Healing the Mother Wound

“For each thing manifests its mother, which thus gives the essence and the will to the form.”

– The Signature of All Things by Jacob Boehme

The mother wound is the pain, passed down through generations, of being a woman in a patriarchal culture. It includes dysfunctional coping mechanisms that are used to process that pain. It shows its face in many forms, like eating disorders, alcoholism, body shame and anger management issues. The mother wound also includes the pain of insecurity, comparison and not feeling good enough.

To me, the mother wound is the mother of all wounds. 

The mother wound does not only exist in women whose mothers mistreated them.

The mother wound exists within us all because all of our mothers have been wounded.

No unwounded mother exists on the planet and no human on the planet exists without a mother.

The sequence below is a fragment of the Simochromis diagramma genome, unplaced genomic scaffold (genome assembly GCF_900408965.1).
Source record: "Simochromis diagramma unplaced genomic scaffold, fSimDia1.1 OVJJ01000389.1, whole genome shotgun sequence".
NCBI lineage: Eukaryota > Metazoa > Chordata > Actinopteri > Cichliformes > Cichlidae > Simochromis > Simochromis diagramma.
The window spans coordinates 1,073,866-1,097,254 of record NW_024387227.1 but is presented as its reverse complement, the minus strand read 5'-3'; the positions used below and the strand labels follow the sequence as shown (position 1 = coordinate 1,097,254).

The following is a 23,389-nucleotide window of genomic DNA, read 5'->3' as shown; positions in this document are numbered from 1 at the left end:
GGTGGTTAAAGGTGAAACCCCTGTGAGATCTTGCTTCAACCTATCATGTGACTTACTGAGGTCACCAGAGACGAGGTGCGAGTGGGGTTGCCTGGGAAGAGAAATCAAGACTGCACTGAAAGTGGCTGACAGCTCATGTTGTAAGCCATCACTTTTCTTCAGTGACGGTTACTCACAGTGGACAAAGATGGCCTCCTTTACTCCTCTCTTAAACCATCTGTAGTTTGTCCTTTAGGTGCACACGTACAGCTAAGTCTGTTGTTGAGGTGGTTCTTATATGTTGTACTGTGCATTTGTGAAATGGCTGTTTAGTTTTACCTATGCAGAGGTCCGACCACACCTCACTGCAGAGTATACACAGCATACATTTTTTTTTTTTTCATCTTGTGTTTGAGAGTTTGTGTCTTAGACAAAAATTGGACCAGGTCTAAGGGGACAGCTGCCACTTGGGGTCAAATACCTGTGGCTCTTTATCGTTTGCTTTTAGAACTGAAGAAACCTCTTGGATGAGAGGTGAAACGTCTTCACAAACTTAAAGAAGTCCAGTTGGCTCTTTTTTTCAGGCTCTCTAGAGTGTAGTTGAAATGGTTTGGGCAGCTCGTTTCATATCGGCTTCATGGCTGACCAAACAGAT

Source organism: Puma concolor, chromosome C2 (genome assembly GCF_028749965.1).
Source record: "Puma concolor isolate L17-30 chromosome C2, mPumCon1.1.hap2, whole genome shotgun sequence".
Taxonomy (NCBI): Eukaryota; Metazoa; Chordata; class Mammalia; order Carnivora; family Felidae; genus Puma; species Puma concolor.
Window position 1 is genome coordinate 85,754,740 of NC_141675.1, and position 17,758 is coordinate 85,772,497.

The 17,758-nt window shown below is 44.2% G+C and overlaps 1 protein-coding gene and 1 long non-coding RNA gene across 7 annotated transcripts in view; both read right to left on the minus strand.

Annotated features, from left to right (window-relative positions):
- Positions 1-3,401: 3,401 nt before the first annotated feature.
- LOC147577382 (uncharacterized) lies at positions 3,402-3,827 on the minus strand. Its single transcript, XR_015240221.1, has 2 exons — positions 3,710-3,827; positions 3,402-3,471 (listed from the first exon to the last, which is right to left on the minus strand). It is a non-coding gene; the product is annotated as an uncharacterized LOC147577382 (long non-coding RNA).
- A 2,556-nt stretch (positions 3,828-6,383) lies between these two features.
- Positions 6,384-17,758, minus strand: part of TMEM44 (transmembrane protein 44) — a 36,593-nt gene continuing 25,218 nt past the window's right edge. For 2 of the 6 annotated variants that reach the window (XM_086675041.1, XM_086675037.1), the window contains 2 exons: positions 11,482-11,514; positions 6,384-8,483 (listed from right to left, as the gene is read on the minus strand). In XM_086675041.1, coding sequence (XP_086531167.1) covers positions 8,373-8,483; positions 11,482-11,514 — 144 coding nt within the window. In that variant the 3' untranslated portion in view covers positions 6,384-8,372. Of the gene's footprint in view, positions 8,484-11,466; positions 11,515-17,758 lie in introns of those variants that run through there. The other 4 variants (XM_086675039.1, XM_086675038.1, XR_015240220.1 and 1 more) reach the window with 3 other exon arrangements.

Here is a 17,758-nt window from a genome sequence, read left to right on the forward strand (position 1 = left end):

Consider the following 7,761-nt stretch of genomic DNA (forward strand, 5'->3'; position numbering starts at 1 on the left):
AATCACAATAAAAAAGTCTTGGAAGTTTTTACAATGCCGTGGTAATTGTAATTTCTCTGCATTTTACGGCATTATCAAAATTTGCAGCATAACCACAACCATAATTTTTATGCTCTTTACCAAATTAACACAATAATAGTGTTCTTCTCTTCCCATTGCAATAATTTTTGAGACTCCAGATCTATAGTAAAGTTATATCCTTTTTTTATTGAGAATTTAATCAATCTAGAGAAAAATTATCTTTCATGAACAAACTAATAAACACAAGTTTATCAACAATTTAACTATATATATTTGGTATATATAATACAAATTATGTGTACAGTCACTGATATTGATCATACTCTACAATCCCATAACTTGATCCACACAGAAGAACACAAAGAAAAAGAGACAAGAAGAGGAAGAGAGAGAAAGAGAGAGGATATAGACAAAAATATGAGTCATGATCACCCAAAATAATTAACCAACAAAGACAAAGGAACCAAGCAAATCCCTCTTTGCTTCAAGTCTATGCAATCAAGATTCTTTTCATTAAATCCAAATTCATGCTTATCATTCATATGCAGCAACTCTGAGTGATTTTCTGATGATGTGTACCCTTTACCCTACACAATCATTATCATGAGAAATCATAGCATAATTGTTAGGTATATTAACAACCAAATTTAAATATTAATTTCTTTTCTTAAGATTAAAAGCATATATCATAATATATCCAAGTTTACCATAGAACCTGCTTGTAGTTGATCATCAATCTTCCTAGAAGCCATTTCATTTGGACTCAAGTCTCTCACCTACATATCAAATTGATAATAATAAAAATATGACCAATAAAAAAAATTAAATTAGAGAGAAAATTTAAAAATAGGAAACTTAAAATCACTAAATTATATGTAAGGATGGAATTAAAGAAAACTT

We carry that wound within ourselves because we carry the archetypal mother within ourselves. And, no matter how we feel about our own mother, we carry her within us too.

Dr. Oscar Serrallach, the person to bring the concept of the mother wound into collective consciousness, says that the mother wound is “a matrilineal wound—a burden that manifests in mothers, and is passed on from generation to generation. It’s the pain and grief that grows in a woman as she tries to explore and understand her power and potential in a society that doesn’t make room for it, forcing her to internalize the dysfunctional coping mechanisms learned by previous generations of women. The mother wound reflects the challenges a woman faces as she goes through transformations in her life in a society where the patriarchy has denied us ongoing matrilineal knowledge and structures.”